New Security and Humanitarian Compact: Advancing Women or Abortion Trojan Horse?

By | July 8, 2021

NEW YORK, July 9 (C-Fam) The UN Agency for Women is asking countries to sign an agreement on women, peace, and security that will create new avenues for the abortion industry in war-torn countries and other humanitarian emergencies.

The much-anticipated compact was launched at last week’s Generation Equality Forum.  In the name of “meaningfully includ[ing] women and girls” in responses to conflict and crisis, the Compact further entrenches abortion-related language in the security and humanitarian space and promotes sexual orientation and gender identity as categories of international humanitarian law.

In a section on “protecting and promoting women’s human rights in conflict and crisis contexts,” the Compact calls for survivors of human rights violations to have access to the “full range” of “comprehensive” services, “including sexual and reproductive health services.”  This language is widely interpreted to include abortion, and UN agencies’ manuals include abortion as part of humanitarian programing.

The terms “sexual and reproductive health” and “reproductive rights” have been allowed in negotiated documents with the understanding that their use does not create new rights, and that abortion laws in particular are a matter for national governments to determine.

The placement of this language in the human rights section of the Compact is troubling to pro-life advocates.  It could be seen as elevating the ambiguous language beyond mere health policy to the realm of normative requirement.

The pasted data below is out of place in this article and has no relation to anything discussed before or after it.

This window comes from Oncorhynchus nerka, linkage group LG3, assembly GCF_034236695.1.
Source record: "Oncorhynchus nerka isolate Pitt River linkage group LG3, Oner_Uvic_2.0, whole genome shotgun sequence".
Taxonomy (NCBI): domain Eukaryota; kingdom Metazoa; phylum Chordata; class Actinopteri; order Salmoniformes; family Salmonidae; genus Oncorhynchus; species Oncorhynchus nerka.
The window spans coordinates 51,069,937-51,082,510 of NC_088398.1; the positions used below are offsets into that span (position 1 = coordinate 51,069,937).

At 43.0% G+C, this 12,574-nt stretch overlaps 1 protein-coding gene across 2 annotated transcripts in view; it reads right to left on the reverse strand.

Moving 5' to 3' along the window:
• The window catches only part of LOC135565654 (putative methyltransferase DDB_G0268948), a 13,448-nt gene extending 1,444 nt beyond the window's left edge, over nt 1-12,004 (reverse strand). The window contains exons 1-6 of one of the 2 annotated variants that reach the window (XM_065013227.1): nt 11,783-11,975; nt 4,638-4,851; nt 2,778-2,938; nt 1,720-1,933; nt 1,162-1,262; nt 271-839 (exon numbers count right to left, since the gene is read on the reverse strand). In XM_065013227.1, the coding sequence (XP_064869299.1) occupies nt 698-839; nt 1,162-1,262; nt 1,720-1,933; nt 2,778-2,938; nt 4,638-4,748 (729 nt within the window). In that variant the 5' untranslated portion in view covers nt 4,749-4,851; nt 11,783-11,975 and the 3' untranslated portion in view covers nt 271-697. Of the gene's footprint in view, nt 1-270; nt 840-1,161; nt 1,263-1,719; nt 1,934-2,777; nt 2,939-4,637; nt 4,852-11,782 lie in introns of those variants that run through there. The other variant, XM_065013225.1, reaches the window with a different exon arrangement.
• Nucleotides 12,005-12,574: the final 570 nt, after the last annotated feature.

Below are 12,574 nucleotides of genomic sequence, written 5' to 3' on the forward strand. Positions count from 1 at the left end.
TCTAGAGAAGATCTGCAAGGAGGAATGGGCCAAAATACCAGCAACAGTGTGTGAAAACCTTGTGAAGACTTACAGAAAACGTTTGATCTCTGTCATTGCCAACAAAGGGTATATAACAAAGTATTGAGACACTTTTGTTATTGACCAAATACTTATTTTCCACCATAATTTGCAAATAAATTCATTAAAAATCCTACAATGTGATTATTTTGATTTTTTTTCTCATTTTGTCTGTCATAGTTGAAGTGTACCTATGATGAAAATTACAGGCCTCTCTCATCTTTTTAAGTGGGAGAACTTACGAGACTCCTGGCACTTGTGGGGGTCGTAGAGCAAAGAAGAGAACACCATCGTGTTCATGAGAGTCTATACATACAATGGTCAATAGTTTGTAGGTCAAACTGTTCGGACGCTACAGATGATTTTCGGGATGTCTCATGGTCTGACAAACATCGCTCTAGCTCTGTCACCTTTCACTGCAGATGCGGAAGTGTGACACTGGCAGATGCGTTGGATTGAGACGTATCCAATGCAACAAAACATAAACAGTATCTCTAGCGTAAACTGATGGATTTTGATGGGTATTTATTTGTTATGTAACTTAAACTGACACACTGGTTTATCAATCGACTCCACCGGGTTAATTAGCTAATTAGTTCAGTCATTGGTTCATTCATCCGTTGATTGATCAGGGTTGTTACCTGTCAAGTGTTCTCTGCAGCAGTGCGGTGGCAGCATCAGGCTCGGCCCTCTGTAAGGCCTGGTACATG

Language about sexual and reproductive health usually appears in UN agreements in the context of health policy. Framing abortion-related phrases in terms of human rights will be used to pressure countries into recognizing an international right to abortion.

In a section outlining concrete actions signatories might take to advance the Compact, countries are called on to “redress gender-based violence in line with international standards.”  The main international standard recognized in existing UN agency guidelines for addressing gender-based violence is the Minimum Initial Service Package (MISP), created by the Inter-Agency Working Group on Reproductive Health in Crises which advocates for abortion.

The Working Group updated the MISP in 2019 to include “safe abortion care.” UN agencies and other humanitarian actors that support abortion will inevitably use the MISP and related World Health Organization guidance as the standards to be followed in programs and policies flowing from the Compact.

The Compact was not the result of an open and transparent negotiation, as UN agreements are traditionally required to be. UN donors increasingly bypass traditional negotiations to avoid having to sacrifice political priorities that lack universal support, including abortion and LGBT issues.

The Compact’s signatories include groups that promote abortion, including the International Rescue Committee, the Women’s Refugee Commission, and the International Alliance of Women.  National government signatories include the United States and other international abortion proponents, including Norway, the United Kingdom, and the Netherlands.

Other signatories include countries that have national laws protecting the unborn, at least under all but exceptional circumstances, including Namibia, the United Arab Emirates, Sierra Leone, and Peru.

In its glossary, the Compact also includes controversial language on “sexual orientation and gender identity,” which are mentioned in the definitions of gender, diversity, and intersectionality.

The United Arab Emirates, which not only signed the Compact, but acts as one of its board members, has laws against homosexual activity, as does Sierra Leone.

UN Women serves as the secretariat of the Compact, which will likely be included in the work of UN Women and its associated programs.